Commonly used in Vietnam, the claymore antipersonnel mine was designed to produce a directionalized, fan-shaped pattern of fragments. The claymore used a curved block of C-4 explosive, shaped to blow all its force outward in a semicircular pattern. A large number of pellets were embedded in the face of the explosive, creating a shocking blast of fragments comparable to the effect of an oversized shotgun.

With their directional pattern, claymores were well-suited as a perimeter-defense weapon. With electronic firing, defenders in bunkers could set claymores in a pattern to cover all approaches and fire them at will. One problem with this was the tendency of the enemy to use infiltrators to sneak into the defense perimeter before an attack and simply turn the claymores around. Then when defenders fired the mine, its fragments peppered their own position.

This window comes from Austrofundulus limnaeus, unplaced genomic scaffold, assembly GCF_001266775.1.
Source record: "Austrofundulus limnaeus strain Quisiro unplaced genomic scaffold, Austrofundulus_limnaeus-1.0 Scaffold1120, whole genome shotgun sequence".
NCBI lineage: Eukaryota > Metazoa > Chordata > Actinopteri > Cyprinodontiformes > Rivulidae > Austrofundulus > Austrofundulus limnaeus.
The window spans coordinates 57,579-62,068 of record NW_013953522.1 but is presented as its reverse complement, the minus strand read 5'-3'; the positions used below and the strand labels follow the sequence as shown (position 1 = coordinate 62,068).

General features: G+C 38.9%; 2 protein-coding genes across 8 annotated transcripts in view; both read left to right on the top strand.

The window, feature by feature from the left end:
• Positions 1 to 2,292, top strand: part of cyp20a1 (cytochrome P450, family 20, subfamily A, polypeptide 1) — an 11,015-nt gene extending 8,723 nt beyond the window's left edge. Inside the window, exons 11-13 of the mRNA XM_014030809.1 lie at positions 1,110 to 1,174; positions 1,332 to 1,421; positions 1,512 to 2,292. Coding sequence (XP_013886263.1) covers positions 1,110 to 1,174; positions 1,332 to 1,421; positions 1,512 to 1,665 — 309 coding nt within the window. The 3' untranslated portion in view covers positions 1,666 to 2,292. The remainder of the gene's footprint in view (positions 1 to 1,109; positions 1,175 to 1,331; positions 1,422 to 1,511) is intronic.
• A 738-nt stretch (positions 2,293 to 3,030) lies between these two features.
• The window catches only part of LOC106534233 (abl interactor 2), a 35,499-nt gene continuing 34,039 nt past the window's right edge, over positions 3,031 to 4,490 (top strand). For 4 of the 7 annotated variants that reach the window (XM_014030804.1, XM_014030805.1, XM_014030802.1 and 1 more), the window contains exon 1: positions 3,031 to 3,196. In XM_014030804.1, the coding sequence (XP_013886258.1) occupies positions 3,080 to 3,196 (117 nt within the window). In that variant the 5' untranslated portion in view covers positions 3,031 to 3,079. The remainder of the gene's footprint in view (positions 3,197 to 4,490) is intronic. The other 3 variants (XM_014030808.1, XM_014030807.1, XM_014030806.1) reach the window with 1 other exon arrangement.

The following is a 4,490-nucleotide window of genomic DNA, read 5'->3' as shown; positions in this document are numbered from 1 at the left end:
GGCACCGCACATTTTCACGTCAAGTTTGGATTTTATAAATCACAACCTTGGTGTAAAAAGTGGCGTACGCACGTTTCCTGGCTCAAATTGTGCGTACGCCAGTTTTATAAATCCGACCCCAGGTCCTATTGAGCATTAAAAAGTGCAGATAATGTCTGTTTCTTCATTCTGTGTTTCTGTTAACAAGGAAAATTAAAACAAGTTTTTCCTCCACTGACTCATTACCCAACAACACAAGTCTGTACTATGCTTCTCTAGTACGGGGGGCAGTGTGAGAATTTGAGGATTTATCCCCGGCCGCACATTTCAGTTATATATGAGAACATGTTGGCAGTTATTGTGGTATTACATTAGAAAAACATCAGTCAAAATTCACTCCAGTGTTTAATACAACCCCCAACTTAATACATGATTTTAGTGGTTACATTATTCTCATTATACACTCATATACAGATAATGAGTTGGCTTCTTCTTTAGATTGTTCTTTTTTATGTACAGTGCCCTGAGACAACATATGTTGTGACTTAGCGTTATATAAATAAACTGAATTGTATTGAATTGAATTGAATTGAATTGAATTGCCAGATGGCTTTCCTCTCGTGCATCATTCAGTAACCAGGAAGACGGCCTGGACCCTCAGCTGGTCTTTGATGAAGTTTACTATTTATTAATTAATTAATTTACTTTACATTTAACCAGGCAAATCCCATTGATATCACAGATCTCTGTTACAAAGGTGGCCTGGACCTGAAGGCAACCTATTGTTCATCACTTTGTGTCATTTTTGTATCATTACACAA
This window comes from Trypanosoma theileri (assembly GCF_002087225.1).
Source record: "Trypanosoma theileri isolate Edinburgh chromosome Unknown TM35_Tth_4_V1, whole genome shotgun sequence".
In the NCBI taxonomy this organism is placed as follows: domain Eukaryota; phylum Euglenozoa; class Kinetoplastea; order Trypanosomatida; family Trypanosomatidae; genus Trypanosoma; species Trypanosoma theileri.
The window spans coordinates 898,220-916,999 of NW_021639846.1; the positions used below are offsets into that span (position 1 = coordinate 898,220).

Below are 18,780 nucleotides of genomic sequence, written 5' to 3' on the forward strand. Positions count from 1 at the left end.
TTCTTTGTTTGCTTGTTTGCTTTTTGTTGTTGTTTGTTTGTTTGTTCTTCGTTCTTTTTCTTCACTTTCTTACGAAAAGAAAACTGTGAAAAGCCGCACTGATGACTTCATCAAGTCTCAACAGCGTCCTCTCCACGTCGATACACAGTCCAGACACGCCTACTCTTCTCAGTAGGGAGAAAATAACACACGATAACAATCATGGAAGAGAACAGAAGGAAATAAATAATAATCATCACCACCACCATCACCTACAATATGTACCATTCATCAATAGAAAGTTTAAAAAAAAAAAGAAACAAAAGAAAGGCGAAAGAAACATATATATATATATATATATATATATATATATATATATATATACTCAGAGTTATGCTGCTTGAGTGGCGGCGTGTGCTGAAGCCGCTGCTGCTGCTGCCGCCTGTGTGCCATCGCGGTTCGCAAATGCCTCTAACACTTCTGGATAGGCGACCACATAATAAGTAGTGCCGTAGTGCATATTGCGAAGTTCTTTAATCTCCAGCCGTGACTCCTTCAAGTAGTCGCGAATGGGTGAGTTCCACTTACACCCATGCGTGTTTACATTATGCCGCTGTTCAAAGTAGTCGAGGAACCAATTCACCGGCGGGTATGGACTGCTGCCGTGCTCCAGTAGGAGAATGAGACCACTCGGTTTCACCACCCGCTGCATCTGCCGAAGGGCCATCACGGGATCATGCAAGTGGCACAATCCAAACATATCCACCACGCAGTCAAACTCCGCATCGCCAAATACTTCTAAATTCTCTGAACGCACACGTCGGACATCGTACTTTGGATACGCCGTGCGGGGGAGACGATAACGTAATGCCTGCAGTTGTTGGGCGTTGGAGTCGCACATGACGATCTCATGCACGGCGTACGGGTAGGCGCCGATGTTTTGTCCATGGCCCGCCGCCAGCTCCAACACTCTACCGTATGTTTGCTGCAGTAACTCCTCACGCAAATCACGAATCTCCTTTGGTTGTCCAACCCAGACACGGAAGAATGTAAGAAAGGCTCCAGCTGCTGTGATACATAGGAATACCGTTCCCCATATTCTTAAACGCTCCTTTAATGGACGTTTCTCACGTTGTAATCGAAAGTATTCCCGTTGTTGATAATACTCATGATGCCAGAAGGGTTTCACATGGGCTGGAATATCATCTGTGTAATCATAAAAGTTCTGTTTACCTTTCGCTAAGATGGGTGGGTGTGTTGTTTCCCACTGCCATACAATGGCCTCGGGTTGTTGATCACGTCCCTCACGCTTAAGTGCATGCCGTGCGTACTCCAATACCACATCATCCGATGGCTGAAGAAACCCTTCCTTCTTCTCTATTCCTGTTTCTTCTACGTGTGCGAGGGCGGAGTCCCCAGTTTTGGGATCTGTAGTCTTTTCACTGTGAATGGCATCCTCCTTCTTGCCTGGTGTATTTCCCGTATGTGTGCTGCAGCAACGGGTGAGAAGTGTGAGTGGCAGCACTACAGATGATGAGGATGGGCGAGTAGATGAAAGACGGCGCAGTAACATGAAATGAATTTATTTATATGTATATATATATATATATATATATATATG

The Vietcong liked to use captured claymores as booby traps. Set off by trip wires, a claymore mounted close to the ground was capable of cutting the legs off an unwary enemy.

A more unusual use was found for claymores by many American GIs. The explosive burned with intense heat, and a small amount of explosive could rapidly heat a can of C-rations in the field. While never designed for it, and undoubtedly never sanctioned, claymores became one of the most popular field stoves in the war.